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Comment Re:unfortunately... (Score 1) 318

Utilities have to recover their capital costs. They paid $X for a shiny new power plant. And just because you aren't using it doesn't mean that the utilities commission isn't going to let them earn their regulated ROI on it. They take their costs and spread them across fewer and fewer kWhs sold. Prices go up.

Comment Re:4 times the horsepower you need (Score 1) 481

how about getting cyclists OFF the road and onto dedicated paths

Seattle wants the cyclists on the roads with cars. They serve as traffic calming devices (human speed bumps).

Actual cyclists would love dedicated trails, lanes and signals. But the anti-car activists who show up at city council meetings wearing Lycra, helmets and funny shoes would rather have them wobbling around right in front of you.

Comment Re:Markets... (Score 5, Insightful) 320

the antibiotics given to animals are very weak

That's bad. Very bad. Because now you've created an environment which knocks off the weak strains of bacteria making room for more robust strains. If you can't administer something strong enough to kill them all, just don't bother.

How about giving farm animals a bit more living space? And more of that outdoors. So when a chicken gets sick, they don't pass it to half a million other chickens crammed in the same factory.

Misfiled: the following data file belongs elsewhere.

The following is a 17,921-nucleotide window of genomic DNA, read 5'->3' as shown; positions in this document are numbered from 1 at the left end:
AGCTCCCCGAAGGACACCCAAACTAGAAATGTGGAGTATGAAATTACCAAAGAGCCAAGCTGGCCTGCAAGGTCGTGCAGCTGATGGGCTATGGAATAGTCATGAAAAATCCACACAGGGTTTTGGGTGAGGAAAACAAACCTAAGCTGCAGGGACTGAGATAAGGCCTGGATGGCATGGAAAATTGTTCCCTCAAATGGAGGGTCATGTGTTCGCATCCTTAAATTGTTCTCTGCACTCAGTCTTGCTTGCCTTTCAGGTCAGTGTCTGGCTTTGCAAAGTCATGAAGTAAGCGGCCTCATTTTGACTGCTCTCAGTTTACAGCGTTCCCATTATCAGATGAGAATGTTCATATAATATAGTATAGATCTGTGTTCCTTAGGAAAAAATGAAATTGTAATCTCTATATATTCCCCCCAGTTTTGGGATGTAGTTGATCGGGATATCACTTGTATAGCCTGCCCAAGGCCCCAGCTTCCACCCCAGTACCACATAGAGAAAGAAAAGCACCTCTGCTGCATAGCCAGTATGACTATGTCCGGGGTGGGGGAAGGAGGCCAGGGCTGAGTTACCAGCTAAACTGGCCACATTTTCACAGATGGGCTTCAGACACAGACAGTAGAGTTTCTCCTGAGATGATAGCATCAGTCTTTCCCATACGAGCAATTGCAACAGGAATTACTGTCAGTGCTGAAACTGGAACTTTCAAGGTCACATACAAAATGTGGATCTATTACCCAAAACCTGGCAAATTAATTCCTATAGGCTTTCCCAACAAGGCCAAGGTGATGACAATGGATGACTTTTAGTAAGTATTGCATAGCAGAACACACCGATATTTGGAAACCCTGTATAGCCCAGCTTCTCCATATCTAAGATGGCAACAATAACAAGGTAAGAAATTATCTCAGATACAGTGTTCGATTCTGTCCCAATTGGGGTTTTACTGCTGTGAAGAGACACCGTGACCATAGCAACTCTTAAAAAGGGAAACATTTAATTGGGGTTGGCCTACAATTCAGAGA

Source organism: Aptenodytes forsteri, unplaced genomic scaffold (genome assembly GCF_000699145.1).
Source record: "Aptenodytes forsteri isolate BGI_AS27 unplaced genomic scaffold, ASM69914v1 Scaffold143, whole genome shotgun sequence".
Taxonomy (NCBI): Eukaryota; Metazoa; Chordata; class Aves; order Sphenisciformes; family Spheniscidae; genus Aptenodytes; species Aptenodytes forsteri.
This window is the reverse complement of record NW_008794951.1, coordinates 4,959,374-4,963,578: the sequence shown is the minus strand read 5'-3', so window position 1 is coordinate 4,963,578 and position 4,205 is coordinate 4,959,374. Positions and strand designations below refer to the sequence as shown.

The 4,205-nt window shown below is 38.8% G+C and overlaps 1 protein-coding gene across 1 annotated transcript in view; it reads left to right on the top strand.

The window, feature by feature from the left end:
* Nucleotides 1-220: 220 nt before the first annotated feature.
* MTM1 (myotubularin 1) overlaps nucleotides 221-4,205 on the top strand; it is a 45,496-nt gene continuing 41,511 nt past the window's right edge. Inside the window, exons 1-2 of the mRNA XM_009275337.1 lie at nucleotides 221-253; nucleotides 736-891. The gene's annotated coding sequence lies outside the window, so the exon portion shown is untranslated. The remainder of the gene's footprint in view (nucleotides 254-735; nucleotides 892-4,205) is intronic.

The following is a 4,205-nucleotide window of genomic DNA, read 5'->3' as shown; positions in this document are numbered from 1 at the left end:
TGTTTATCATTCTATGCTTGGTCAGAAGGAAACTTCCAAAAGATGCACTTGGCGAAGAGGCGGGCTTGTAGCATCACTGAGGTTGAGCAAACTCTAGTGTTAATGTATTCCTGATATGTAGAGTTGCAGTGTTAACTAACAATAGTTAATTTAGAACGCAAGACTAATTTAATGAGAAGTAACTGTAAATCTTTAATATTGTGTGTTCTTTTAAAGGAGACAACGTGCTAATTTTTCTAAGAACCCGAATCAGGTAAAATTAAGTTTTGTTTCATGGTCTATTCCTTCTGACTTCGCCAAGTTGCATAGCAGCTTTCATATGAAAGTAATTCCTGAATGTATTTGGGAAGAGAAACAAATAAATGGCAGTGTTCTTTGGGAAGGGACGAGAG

Comment Re:For you, Elsevier... (Score 1) 158

but free publications don't count for your publication record.

Where is that written?

So your university won't 'count' free publication in your record? What's their reasoning behind that? (Follow the money.) 'Open source' peer review shouldn't be that difficult to set up if, as you say, reviewers work for free and the opportunity to get a 'first peek'.

Comment Re:For you, Elsevier... (Score 1) 158

Elsevier are Copyright-vultures feeding off the free labor and hard work

Explain to me (and others not familiar with the industry) exactly how this works. I had always assumed that Elsevier and others paid authors (researchers, etc.) for the exclusive rights to their work. If it is actually "free labor", then exactly what motivates a researcher to sign over their rights to a publisher? Work for hire aside, I assume that accepting a grant comes with certain encumbrances on one's rights to that work product. But in this case, it's not "Fuck Elsevier" but fuck whichever institution that just hands their intellectual property over without remuneration. Or do they? Follow the money and find out how much your university gets from a publisher and how much of that ends up in some administrators' pockets.

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